I’ve Always Wanted To Know:
How do game companies make money giving away free games?
From Facebook games where you’re a virtual farmer to online card games and role-playing games, one trend has taken over within the last few years: companies giving the games away for free. But how does a video game company afford the artists, designers and coders to make these games if they’re just giving them away? Is it really a scam, or is there some secret logic to it?
Let’s start by looking at the gaming business.
The classic model for video game sales is for a game development company to have publishers who advance large dump trucks full of cash (okay, usually it’s a check) in order for the development company to afford the months or years of development time – and in return the publisher receive a very large share of the profits. This system has worked since video games were introduced, so why change it?
Due to the downturn in the economy, and the proliferation of cheap Apps on phones, the classic model was seeing lower return on investment and more publishers unwilling to lay out the large sums of money on a game that might not sell well. Game studios didn’t stop making amazing games, but they did realize that with prices often $50 and higher, many people refused to give their game a try.
This lead the way to the simple idea: give the game away for free.
So how does giving something away for free make money?
The trick, of course, is what do you give away and what do you get for giving it away. There are a few very smart ideas game companies came up with.
Offer limited number of free tokens/plays. Many online games on Facebook (or online card games) will let you have the game for free, but only with a limited number of tokens or chances to play per day. On the belief that once you like the game you’ll be likely to spend $5.00 for $25,000 in virtual chips, they give you 500 chips, then offer extra for sale for people who want to play more.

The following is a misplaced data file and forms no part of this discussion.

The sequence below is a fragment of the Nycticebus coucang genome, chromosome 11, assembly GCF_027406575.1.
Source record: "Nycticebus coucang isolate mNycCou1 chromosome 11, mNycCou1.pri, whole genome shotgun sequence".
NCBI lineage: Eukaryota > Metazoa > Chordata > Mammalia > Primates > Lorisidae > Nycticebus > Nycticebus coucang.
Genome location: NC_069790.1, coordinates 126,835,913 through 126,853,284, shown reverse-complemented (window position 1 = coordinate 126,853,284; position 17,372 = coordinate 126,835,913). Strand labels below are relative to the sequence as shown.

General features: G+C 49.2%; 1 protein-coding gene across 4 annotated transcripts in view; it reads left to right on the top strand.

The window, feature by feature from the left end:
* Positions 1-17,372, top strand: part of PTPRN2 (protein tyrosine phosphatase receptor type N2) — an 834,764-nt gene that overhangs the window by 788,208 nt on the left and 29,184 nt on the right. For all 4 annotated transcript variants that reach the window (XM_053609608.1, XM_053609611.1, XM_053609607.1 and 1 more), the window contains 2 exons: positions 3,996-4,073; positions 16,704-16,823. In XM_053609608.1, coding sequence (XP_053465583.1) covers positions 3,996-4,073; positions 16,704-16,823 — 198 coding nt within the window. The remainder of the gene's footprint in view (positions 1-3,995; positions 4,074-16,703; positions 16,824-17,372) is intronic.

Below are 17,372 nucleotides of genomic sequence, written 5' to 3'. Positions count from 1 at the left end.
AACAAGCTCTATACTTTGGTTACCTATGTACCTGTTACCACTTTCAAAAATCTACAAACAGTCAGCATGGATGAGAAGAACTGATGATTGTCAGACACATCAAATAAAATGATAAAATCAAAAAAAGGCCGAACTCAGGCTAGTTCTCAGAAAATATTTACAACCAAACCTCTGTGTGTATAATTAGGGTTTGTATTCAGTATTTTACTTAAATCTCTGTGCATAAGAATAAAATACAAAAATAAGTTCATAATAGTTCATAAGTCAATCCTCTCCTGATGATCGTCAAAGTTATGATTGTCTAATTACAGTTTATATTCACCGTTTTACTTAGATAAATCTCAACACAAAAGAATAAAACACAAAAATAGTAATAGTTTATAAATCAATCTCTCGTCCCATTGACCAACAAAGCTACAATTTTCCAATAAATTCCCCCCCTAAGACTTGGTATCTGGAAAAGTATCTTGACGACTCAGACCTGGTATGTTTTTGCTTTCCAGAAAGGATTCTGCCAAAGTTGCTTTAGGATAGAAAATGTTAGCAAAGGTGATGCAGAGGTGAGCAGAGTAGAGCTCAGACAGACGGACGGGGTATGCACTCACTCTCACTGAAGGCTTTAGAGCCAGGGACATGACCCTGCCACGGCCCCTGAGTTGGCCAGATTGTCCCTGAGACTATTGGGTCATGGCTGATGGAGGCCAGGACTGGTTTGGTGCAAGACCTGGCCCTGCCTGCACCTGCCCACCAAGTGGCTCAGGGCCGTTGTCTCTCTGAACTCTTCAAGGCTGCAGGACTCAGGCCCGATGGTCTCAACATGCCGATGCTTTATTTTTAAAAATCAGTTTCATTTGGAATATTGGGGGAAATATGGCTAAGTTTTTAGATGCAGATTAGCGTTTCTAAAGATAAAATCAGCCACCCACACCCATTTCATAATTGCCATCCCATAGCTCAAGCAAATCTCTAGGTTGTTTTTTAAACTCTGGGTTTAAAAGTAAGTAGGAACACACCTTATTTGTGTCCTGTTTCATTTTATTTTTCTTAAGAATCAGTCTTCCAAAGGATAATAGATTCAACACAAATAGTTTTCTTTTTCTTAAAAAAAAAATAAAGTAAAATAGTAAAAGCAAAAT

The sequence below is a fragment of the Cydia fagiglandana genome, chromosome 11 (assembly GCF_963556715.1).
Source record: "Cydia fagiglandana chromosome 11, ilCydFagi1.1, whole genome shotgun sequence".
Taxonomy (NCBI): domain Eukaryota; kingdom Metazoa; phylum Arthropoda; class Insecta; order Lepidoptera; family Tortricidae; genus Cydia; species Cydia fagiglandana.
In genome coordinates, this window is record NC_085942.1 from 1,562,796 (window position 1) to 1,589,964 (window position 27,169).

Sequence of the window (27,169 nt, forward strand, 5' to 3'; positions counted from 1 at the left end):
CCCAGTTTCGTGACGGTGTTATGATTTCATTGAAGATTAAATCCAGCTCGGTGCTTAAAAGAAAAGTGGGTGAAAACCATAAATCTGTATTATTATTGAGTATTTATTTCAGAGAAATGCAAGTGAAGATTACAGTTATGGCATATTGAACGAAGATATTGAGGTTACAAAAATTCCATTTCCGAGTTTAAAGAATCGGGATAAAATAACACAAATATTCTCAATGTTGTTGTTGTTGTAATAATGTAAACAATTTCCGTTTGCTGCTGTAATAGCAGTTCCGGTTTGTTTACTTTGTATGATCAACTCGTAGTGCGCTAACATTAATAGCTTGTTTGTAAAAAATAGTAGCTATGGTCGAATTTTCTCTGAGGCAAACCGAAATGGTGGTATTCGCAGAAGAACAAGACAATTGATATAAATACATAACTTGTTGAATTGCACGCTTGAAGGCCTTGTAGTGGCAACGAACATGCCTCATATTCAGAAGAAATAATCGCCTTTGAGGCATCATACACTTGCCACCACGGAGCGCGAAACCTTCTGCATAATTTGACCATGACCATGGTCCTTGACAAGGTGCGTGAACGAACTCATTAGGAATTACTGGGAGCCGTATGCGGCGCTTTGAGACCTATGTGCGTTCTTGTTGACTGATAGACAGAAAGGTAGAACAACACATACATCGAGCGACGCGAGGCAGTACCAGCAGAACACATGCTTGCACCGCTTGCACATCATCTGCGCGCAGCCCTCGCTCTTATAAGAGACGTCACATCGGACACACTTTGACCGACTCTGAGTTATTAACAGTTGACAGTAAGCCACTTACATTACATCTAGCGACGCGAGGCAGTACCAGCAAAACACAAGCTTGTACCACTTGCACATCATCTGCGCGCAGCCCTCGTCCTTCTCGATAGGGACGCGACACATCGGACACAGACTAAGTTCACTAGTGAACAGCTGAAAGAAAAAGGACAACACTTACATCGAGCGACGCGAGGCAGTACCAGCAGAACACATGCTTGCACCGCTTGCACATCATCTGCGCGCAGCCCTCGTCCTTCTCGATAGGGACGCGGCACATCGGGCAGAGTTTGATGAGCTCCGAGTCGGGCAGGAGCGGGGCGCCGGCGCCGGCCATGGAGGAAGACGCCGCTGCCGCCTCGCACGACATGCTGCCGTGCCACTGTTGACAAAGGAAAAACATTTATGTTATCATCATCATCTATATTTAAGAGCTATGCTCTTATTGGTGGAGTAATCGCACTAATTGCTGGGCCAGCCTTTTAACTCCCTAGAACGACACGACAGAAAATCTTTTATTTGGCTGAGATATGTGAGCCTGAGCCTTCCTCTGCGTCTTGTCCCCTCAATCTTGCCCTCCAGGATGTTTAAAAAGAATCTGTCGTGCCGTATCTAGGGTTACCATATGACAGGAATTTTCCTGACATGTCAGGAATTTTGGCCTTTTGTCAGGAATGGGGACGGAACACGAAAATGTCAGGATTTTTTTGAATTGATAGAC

Offer premium items/equipment. Some games, especially those which have equipment levels or tiers, will offer premium items or equipment for purchase for real money. Do you want to plow twice the number of fields? That’ll be $2.99. Have a shotgun that can reload twice as fast for zombie killing? Just 99 cents.
Offer gold memberships. This is very popular among online role-playing and multiplayer games, which traditionally had high purchase prices and monthly fees. You get to explore the game and decide if you like it, but to use the best equipment or carry the most items you need to be a paying member.
Collect data. Sometimes there is no charge, except for the information you provide. You’re asked to allow the game to see and contact your friends list or read your Facebook updates. Sometimes it’s a promotional game designed to sell or remind you of a product – like a racing game featuring a car company’s new line of vehicles.
Does this really work, and should you try free games?
Gaming companies who employ free-to-play models have seen a dramatic rise in profits. Though it may seem counter-intuitive, many people are happier spending $10 on virtual items in a game they play “for free” than buying a game for $50 up front and playing it for a year without any other charges. You should be careful though, as not all free games are what they appear to be. Most free games will not require a credit card number, unless you wish to buy a virtual item, so don’t enter it unless you intend to buy something. Be aware that virtual games come and go, too, so your fortune in a macadamia nut crop in FarmLand2012 may disappear if the company closes down or decides to shut down your game.
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